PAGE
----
During last class we spent time looking tax lists from 1875. The first thing that struck me was that the majority of white men were those who owned land. This was clearly highlighted by the first column of the table which tallied the Number of White Polls. However I quickly remembered that Edward L. Ayers’s Southern Crossing discussed how nearly 200,000 black farmers managed to purchase their own land. (Ayers pg. 508 of Southern Crossing e-book). In addition, Ayers also discussed how the increase in black land ownership was one of the characteristics of the era which he describes as the “New South.” Although land ownership does not guarantee an easy life, the statistic from the Tax List of 1875 of the number of black men who owned land makes me question if blacks had the same opportunities in Durham as they did in other places throughout the region. Another thing discussed in class that caught my attention, was that those who had the highest value for their personal property usually tended to live closer to railroads. Once again, when thinking back on Southern Crossing I realized why this made sense. Ayers spends a great portion of chapter one discussing how the railroad completely transformed the region. He describes the railroad station as the main feature of the town and states how nine out of ten southerners lived in a railroad county (Edwards pg. 948 of Southern Crossing e-book). This also explains why in the maps on Digital Durham, the railroads were often in the center of the town. This contrasts with today’s society as railroads are no longer the main mode of transportation and those wealthiest in the town tend to live further away from the railroad lines. Finally, the last thing that struck me from the tax list was how animals were taxed. Animals such as horses, mules, and jacks were considered property of a landowner. In addition I found that the more animals the land owner possessed, the wealthier he tended to be. This fact also stresses the idea that the South was still fairly agricultural during the New South era despite having made some advancements toward diversifying their economy.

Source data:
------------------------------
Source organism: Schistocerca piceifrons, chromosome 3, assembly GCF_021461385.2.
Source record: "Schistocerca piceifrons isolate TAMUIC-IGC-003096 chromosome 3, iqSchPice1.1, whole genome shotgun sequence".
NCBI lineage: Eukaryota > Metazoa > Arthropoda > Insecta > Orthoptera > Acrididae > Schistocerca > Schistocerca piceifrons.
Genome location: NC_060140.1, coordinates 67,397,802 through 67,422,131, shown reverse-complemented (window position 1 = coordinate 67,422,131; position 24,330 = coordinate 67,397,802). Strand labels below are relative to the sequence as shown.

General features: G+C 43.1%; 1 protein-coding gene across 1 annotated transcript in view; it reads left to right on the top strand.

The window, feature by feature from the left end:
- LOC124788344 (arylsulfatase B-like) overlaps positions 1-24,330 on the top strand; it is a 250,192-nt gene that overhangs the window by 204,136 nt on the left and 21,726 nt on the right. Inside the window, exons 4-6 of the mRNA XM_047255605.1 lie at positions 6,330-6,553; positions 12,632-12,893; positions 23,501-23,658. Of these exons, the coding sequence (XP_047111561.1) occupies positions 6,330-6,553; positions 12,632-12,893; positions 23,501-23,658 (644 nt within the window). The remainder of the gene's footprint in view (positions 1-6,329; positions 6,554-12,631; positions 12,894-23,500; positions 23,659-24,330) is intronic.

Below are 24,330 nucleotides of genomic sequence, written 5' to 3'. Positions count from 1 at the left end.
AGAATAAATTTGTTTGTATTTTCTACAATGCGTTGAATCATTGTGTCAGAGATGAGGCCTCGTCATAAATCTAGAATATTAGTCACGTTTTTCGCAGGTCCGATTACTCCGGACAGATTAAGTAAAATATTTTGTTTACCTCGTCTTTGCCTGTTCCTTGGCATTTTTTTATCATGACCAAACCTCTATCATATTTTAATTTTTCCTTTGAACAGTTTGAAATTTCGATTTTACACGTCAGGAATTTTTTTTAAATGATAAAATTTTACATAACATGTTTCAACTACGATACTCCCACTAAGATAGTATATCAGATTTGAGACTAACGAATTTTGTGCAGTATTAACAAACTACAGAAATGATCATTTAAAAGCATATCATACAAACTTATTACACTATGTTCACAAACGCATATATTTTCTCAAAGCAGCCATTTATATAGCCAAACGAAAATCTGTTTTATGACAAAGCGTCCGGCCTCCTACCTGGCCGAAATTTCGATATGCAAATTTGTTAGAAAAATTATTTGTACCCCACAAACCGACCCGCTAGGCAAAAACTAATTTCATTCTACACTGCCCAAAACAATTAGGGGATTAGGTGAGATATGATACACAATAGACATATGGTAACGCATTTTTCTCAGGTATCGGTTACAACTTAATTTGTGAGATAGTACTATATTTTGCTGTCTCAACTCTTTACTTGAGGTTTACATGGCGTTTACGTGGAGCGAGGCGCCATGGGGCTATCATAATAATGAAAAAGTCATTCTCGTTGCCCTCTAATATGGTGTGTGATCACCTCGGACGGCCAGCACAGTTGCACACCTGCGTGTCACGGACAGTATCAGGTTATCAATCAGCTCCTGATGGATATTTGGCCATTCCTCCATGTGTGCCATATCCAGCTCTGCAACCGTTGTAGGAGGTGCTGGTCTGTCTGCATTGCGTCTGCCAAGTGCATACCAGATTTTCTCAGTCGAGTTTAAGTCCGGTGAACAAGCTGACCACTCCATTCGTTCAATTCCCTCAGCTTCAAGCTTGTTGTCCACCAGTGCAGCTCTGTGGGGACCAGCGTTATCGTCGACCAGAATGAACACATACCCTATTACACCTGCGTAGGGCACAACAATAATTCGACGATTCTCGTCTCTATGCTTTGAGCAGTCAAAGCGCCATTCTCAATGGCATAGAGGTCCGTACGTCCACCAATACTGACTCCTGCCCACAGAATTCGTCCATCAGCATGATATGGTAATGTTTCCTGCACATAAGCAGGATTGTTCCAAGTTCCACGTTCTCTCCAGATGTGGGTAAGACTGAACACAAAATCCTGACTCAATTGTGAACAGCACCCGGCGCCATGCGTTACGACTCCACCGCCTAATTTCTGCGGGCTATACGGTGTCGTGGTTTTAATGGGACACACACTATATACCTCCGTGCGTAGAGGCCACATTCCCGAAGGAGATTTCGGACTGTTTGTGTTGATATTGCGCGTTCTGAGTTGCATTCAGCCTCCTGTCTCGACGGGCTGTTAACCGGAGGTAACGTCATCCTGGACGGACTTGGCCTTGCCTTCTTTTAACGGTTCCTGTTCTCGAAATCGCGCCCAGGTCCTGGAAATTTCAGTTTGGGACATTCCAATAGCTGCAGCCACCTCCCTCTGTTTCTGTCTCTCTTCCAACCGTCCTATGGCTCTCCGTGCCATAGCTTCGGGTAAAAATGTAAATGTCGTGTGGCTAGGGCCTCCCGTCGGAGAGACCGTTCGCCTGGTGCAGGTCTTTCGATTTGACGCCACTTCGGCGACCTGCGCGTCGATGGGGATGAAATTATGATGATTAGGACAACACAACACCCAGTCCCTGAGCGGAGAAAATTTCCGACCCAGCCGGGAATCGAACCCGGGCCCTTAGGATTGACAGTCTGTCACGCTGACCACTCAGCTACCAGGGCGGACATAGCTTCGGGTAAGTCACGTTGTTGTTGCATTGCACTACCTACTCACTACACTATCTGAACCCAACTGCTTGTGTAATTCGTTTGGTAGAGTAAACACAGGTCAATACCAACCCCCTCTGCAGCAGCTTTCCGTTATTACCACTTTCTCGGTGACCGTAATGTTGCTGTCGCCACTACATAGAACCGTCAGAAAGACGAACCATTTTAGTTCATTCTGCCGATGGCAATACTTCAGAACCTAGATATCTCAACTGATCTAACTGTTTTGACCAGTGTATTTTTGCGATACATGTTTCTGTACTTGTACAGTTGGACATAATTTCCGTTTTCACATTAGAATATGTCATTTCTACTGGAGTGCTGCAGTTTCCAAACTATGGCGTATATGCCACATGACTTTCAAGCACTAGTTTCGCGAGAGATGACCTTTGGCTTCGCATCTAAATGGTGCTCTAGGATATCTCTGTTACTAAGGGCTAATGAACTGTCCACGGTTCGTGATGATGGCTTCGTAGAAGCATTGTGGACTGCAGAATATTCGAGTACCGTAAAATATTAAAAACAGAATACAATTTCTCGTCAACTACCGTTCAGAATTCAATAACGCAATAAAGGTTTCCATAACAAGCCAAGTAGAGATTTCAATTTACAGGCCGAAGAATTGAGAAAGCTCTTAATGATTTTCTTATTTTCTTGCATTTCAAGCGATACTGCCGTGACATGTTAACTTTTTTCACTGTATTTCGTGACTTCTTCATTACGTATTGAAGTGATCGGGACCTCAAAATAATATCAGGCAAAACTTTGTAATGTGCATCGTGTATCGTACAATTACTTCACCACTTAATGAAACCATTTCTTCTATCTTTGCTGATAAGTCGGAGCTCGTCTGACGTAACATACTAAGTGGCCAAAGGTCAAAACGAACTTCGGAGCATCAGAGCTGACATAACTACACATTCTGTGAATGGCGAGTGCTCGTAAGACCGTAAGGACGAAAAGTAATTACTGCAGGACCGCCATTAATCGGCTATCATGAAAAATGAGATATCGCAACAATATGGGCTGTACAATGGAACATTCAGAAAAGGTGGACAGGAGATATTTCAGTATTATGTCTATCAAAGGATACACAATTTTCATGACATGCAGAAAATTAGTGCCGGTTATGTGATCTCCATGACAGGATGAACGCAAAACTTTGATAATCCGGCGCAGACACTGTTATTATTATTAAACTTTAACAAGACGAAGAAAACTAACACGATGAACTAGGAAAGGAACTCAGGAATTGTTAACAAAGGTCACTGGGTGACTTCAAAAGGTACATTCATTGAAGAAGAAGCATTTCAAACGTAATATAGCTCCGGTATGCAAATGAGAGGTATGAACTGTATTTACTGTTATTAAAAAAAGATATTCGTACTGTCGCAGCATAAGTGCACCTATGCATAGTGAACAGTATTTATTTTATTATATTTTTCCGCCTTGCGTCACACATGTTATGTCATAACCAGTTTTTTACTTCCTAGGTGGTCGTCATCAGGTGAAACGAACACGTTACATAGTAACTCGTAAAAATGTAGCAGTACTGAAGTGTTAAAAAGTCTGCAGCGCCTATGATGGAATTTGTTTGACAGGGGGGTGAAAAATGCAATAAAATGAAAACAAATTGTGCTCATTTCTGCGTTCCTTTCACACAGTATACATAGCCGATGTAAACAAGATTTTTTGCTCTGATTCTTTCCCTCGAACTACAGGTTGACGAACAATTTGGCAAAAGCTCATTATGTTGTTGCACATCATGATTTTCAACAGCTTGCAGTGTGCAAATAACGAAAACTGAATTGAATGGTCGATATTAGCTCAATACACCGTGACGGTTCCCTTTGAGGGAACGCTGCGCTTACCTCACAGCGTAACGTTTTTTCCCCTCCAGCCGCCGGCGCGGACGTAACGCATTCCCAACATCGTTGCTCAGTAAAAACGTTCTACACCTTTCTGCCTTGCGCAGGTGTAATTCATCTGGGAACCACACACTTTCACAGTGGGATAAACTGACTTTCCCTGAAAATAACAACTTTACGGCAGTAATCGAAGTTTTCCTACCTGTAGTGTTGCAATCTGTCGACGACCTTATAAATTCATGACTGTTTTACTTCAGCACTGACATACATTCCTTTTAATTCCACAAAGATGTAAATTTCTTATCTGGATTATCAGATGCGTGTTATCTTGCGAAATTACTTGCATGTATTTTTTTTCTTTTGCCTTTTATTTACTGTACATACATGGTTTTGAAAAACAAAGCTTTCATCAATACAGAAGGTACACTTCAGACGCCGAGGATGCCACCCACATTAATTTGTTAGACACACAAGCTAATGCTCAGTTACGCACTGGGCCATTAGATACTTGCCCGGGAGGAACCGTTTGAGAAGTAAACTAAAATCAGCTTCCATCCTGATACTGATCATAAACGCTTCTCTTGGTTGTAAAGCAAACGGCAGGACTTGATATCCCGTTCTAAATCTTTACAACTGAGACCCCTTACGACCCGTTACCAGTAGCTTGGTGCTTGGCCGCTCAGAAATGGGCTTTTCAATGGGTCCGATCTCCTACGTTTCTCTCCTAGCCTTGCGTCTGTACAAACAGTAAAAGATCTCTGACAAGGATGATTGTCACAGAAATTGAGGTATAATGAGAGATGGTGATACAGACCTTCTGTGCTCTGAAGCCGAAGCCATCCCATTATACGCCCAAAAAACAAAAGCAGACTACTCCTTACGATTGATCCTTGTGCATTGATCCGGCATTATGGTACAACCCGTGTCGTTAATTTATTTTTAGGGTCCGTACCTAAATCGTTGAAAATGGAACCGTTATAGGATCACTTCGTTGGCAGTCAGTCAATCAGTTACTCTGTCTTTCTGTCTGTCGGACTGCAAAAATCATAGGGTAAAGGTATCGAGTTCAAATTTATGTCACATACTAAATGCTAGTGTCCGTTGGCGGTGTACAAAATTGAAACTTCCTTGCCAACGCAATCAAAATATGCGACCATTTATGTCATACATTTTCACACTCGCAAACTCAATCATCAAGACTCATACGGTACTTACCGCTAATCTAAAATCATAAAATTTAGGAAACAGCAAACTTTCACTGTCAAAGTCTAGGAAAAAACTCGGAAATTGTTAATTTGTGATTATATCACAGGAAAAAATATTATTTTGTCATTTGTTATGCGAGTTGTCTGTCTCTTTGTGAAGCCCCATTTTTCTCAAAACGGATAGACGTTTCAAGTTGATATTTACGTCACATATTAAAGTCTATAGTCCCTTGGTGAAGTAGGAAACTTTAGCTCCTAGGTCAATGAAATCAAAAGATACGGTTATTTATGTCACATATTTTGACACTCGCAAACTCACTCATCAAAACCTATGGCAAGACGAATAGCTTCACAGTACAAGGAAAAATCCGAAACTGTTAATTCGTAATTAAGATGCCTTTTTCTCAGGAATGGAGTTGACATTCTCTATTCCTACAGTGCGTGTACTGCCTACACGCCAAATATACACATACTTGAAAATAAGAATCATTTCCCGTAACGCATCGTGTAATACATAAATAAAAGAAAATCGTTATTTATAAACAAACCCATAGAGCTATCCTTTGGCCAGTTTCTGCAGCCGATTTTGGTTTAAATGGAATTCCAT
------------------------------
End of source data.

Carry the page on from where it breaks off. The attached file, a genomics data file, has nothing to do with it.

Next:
The archival materials I examined in class and on the Digital Durham website revealed a lot about daily life in Durham and issues relevant to people back then.